topological meshes. Computer Aided Design, 10:350355, Oct 1978.
[2] C. GonzalezOchoa and J. Peters. Localizedhierarchy surface splines. In
S.N. Spencer J. Rossignac, editor, ACM S~, ,iumi'II on Interactive 3D Graph
ics, pages 715, 1999. http://www.cise.ufl.edu/research/SurfLab/papers/.
[3] Nicolai M. Josuttis. The C++ Standard LibraryA Tutorial and Reference.
AddisonWesley, Berkeley Califorina, 1999.
[4] Lutz Kettner. Algorithm library design. Class notes of comp 290001, U. of North
Carolina, Spring 2000. http://www.cs.unc.edu/kettner/courses/.
[5] J. Peters. Patching CatmullClark meshes. SIGGRAPH 2000 Conference Proceed
ings, pages 255258, 2000. http://www.cise.ufl.edu/research/SurfLab/papers/.
[6] Stefan Schirra, Remco Veltkamp, and Mariette Yvinec, editors. Computational
Geometry Algorithms Library online reference. 1999. http://www.cgal.org/.
[7] Bjarne Stroustrup. The C++ P,. .ii.,,,,i,,.i L.,.I,.,i AddisonWesley, Berkeley
Califorina, 3rd edition, 1997.
[8] K. Weiler. Edgebased data structures for solid modeling in curvedsurface en
vironments. IEEE Computer Graphics and Applications, pages 2140, January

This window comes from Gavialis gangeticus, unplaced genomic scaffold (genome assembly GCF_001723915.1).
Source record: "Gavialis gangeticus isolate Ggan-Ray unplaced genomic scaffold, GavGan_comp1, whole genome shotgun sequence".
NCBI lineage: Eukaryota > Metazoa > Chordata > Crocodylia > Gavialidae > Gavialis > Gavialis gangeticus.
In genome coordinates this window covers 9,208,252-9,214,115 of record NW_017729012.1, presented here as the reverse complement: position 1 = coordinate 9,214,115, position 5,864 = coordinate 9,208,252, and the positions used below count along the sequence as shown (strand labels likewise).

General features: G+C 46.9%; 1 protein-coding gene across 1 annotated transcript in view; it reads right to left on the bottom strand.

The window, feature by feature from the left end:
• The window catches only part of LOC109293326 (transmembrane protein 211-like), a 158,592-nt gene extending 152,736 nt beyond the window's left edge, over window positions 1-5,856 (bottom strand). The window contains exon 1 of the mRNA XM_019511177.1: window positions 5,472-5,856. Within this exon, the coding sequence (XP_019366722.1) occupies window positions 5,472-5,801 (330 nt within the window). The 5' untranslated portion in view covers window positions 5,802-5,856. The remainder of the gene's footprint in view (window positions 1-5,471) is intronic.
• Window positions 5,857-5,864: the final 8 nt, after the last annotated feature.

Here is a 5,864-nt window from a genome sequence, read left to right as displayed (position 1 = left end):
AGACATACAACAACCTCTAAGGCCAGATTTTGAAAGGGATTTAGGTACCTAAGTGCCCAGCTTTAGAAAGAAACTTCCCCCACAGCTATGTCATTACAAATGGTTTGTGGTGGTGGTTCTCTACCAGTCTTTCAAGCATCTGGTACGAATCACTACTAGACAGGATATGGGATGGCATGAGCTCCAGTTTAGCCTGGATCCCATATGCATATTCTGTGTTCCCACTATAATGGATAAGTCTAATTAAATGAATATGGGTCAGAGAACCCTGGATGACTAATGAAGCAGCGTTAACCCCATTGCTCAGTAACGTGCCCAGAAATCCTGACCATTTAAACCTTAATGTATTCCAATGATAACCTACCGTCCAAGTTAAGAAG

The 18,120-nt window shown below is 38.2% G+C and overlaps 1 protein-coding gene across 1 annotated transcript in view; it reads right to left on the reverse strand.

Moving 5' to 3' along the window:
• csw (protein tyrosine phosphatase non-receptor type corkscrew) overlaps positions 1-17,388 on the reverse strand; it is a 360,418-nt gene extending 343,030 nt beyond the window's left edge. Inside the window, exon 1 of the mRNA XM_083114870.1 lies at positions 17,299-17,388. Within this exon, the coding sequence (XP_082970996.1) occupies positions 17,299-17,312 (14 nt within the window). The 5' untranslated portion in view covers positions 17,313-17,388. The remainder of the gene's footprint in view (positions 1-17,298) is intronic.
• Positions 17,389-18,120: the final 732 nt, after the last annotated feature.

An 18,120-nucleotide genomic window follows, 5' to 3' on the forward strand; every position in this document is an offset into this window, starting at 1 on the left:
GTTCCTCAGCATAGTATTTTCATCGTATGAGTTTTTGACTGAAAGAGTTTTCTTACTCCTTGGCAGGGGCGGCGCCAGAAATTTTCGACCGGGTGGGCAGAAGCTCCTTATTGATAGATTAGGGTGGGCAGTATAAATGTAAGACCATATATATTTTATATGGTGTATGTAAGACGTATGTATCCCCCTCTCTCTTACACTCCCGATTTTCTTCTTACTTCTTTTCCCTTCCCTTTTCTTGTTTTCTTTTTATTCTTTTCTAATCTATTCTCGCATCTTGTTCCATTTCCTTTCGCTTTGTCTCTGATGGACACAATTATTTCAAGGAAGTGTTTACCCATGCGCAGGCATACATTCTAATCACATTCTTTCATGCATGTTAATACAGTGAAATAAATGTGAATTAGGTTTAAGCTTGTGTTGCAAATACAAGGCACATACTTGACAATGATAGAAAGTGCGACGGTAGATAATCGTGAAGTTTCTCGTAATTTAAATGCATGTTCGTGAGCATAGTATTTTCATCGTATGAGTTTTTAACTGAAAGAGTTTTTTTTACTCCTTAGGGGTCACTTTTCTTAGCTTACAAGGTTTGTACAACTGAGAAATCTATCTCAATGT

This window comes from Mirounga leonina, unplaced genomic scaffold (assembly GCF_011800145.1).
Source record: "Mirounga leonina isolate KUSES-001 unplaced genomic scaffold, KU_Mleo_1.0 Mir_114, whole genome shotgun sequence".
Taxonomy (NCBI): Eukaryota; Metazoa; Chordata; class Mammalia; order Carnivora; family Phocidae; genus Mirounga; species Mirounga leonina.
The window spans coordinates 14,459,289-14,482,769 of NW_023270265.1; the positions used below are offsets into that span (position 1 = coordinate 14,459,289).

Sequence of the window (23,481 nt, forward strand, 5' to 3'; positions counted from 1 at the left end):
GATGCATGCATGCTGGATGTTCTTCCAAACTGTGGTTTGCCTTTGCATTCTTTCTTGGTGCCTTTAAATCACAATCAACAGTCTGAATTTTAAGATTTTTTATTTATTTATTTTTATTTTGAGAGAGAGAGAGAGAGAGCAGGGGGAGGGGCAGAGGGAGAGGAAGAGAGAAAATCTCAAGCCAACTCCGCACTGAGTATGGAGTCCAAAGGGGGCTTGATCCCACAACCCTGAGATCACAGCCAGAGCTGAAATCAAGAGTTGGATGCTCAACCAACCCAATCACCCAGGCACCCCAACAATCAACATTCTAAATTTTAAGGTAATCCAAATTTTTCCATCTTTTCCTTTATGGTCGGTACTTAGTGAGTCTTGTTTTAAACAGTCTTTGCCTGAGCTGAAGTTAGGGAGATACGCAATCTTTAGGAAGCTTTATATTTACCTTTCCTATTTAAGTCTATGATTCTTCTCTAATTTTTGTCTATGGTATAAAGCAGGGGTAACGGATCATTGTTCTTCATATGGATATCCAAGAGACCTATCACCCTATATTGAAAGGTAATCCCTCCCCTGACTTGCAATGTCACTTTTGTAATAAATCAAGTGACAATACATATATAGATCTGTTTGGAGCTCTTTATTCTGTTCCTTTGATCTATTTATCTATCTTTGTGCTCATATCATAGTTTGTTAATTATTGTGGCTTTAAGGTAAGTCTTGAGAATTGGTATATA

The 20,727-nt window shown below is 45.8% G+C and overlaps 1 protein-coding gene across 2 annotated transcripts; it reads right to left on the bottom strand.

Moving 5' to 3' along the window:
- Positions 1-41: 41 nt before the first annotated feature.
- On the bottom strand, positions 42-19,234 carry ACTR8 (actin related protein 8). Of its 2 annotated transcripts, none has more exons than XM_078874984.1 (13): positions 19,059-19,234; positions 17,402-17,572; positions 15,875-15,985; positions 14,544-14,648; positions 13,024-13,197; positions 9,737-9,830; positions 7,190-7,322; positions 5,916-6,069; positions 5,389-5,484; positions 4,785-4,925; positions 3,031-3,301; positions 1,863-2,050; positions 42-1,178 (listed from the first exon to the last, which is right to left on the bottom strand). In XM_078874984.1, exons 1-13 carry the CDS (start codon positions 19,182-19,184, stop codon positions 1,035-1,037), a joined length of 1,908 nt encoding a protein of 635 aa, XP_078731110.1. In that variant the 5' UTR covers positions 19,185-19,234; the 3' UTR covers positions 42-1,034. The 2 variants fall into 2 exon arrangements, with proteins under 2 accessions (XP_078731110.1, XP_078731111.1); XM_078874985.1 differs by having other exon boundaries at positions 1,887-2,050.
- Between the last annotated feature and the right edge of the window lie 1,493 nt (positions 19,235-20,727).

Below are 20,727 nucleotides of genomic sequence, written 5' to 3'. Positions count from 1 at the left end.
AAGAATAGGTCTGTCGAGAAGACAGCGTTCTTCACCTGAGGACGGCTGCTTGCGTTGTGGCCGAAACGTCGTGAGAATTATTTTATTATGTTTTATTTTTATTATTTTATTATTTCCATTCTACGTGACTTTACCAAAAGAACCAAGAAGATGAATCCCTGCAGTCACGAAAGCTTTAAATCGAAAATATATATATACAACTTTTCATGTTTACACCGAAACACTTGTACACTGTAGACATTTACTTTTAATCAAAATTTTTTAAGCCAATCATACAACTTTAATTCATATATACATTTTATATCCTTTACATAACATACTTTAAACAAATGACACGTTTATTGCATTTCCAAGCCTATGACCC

1985.
[9] Mason Woo, Jackie Neider, and Tom Davis. OpenGL Pi., .i/,immii.i Guide.
AddisonWesley, Berkeley Califorina, 2nd edition, 1997.
BIOGRAPHICAL SKETCH
LeJeng Shiue was born on December 1st, 1972, in Keelung, Taiwan. He
received his B.S degree in electronic engineering from the National Taiwan Institute
of Technology in 1994. He joined the University of Florida in August 1999 and started
to pursue a master's degree in computer science. He is currently a research assistant
of computer graphics and surface modeling for Dr. Jorg Peters and worked as a
teaching assistant for the class of computer graphics in 2000. His research interests
include data structure, algorithm, computer graphics and surface modeling.